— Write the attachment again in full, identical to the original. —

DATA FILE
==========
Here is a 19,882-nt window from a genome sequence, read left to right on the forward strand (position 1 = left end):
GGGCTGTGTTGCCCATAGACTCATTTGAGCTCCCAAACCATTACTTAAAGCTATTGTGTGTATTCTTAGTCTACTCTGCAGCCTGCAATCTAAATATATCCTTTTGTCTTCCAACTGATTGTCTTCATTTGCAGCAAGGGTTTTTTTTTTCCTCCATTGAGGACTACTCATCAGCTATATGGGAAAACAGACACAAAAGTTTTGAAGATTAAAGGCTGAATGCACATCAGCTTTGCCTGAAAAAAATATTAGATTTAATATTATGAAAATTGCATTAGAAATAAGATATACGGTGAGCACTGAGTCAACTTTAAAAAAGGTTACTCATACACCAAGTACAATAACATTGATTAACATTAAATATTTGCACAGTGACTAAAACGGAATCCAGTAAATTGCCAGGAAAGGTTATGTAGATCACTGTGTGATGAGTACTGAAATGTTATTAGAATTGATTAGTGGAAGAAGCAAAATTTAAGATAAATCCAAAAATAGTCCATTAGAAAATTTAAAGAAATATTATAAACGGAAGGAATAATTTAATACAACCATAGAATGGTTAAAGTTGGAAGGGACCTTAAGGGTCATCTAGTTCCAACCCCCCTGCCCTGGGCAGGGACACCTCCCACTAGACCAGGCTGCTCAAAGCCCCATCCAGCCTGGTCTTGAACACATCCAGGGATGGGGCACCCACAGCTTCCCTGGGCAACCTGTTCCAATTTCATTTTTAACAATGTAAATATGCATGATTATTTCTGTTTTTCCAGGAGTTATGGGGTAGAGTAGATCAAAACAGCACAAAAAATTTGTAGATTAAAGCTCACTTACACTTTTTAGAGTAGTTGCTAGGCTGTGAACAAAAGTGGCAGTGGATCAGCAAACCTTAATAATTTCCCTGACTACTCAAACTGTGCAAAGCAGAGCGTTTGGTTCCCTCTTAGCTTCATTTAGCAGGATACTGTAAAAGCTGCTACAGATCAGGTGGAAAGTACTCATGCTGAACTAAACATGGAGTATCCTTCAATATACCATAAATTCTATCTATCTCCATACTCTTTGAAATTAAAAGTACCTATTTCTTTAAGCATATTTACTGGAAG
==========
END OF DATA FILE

Here is a 19,882-nt window from a genome sequence, read left to right on the forward strand (position 1 = left end):
GGGCTGTGTTGCCCATAGACTCATTTGAGCTCCCAAACCATTACTTAAAGCTATTGTGTGTATTCTTAGTCTACTCTGCAGCCTGCAATCTAAATATATCCTTTTGTCTTCCAACTGATTGTCTTCATTTGCAGCAAGGGTTTTTTTTTTCCTCCATTGAGGACTACTCATCAGCTATATGGGAAAACAGACACAAAAGTTTTGAAGATTAAAGGCTGAATGCACATCAGCTTTGCCTGAAAAAAATATTAGATTTAATATTATGAAAATTGCATTAGAAATAAGATATACGGTGAGCACTGAGTCAACTTTAAAAAAGGTTACTCATACACCAAGTACAATAACATTGATTAACATTAAATATTTGCACAGTGACTAAAACGGAATCCAGTAAATTGCCAGGAAAGGTTATGTAGATCACTGTGTGATGAGTACTGAAATGTTATTAGAATTGATTAGTGGAAGAAGCAAAATTTAAGATAAATCCAAAAATAGTCCATTAGAAAATTTAAAGAAATATTATAAACGGAAGGAATAATTTAATACAACCATAGAATGGTTAAAGTTGGAAGGGACCTTAAGGGTCATCTAGTTCCAACCCCCCTGCCCTGGGCAGGGACACCTCCCACTAGACCAGGCTGCTCAAAGCCCCATCCAGCCTGGTCTTGAACACATCCAGGGATGGGGCACCCACAGCTTCCCTGGGCAACCTGTTCCAATTTCATTTTTAACAATGTAAATATGCATGATTATTTCTGTTTTTCCAGGAGTTATGGGGTAGAGTAGATCAAAACAGCACAAAAAATTTGTAGATTAAAGCTCACTTACACTTTTTAGAGTAGTTGCTAGGCTGTGAACAAAAGTGGCAGTGGATCAGCAAACCTTAATAATTTCCCTGACTACTCAAACTGTGCAAAGCAGAGCGTTTGGTTCCCTCTTAGCTTCATTTAGCAGGATACTGTAAAAGCTGCTACAGATCAGGTGGAAAGTACTCATGCTGAACTAAACATGGAGTATCCTTCAATATACCATAAATTCTATCTATCTCCATACTCTTTGAAATTAAAAGTACCTATTTCTTTAAGCATATTTACTGGAAG